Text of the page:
• Special EEG testing: Sometimes photosensitivity is apparent. This is a change in the EEG pattern or a clinical seizure resulting from light stimulation. 
  • Electrocardiography (ECG): Children who have Dravet syndrome can have changes in heart function, which may be detected with a noninvasive test of heart rhythm. This test is not diagnostic of Dravet syndrome, but it can be important in guiding the management of a heart problem caused by Dravet syndrome.
  • Lumbar puncture (LP): Also called a spinal tap, it samples cerebrospinal fluid (CSF) with a needle placed in the lower back, below the level of the spinal cord. This test can detect signs of infections or inflammation of the nervous system. Dravet syndrome is not specifically associated with changes in CSF. 
  • Genetic testing: While genetic testing is not considered a definitive method of diagnosing Dravet syndrome, genetic changes are associated with the condition. About 80% of people diagnosed with the condition have a mutation on the SCN1A gene. However, other conditions are associated with mutations of this gene.

The mutation often seen in Dravet syndrome is not usually inherited, so genetic testing is not a useful method of assessing risk for family planning purposes.

Imaging 

Dravet syndrome does not typically cause alterations that would appear on imaging studies of the brain, such as brain computerized tomography (CT) scan and magnetic resonance imaging (MRI). Sometimes mild atrophy (shrinking) is noted.

However, a child who develops symptoms of the condition might have a brain imaging study to rule out other causes, such as a structural-developmental problem, a tumor, or an infection. 

Brain imaging studies are safe, but the images have to be obtained while a child is not actively moving, so your child might need medical sedation when undergoing a brain imaging test. 

Differential Diagnosis 

The effects of Dravet syndrome can resemble those of several other conditions. Your child’s pediatrician might consider some of the other possible diagnoses based on the signs and symptoms that your child has developed.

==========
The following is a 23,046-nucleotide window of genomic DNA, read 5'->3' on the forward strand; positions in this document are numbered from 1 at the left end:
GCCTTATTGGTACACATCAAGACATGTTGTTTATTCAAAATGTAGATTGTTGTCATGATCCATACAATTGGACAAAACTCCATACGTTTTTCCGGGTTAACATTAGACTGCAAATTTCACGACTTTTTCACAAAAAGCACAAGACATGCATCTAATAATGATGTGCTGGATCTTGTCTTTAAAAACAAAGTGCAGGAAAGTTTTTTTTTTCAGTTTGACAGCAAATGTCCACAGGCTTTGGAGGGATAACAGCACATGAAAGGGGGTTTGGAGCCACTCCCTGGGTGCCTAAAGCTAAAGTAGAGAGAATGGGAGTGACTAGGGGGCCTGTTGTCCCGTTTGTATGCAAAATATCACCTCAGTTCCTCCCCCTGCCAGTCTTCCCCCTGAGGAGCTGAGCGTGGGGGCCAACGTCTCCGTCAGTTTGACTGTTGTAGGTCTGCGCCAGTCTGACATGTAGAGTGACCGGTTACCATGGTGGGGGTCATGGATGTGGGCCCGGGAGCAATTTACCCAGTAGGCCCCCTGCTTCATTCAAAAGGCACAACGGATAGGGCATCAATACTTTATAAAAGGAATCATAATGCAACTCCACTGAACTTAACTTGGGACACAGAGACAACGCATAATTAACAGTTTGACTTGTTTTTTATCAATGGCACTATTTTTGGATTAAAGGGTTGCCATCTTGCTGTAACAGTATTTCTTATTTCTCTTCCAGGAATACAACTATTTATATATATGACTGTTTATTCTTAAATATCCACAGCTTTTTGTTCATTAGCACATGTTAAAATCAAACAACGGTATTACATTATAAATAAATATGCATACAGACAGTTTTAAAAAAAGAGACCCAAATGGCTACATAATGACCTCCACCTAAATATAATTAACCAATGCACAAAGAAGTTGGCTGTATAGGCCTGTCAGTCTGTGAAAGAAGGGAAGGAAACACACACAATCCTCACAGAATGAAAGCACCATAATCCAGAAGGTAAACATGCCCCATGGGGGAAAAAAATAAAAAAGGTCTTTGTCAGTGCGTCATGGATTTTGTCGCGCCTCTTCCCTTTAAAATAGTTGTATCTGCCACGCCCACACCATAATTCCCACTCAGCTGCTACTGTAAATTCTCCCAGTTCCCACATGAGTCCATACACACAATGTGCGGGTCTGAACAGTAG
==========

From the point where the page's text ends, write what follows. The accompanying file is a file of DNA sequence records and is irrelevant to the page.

Common considerations in the differential diagnosis of Dravet syndrome include:

  • Febrile seizures: The seizures of Dravet syndrome can be associated with a fever, and febrile seizures might be considered the cause, especially if other clinical signs and symptoms are not apparent. 
  • Meningitis or encephalitis: Inflammation or an infection of the brain (encephalitis) or inflammation or infection of the meninges that cover the brain (meningitis) can cause fevers, along with motor and cognitive changes. These conditions can cause changes that are detectable with diagnostic brain imaging and LP.
  • Cerebral palsy (CP): CP is a congenital condition (present from birth). It is associated with a range of symptoms, including some that resemble those of Dravet syndrome. One major difference is that CP generally shows signs at an earlier age than Dravet syndrome. However, sometimes mild cases of CP are not apparent until a child is a few years old. 
  • Lennox-Gastaut syndrome (LGS): This neurological disorder is characterized by seizures and developmental delay. Children who have LGS have a characteristic EEG pattern that is often helpful in diagnosing the disorder.
  • Inborn errors of metabolism: A number of disorders can affect a child's ability to metabolize certain substances—potentially leading to seizures, developmental issues, and organ dysfunction.
  • Mitochondrial disease: Rare inherited disorders that cause mitochondrial dysfunction can cause seizures and a range of other effects, including motor and cognitive problems. These conditions can be diagnosed with a clinical evaluation, muscle biopsy, and sometimes genetic testing.

A Word From Verywell

Because there is no definitive or specific test used to confirm a diagnosis of Dravet syndrome, it can take several months for the diagnosis to be established. Throughout the diagnostic process, medication will be prescribed to help reduce symptoms, especially to control seizures.

Once your child has a definitive diagnosis, you will be able to discuss the prognosis and treatment plan with a multidisciplinary medical team.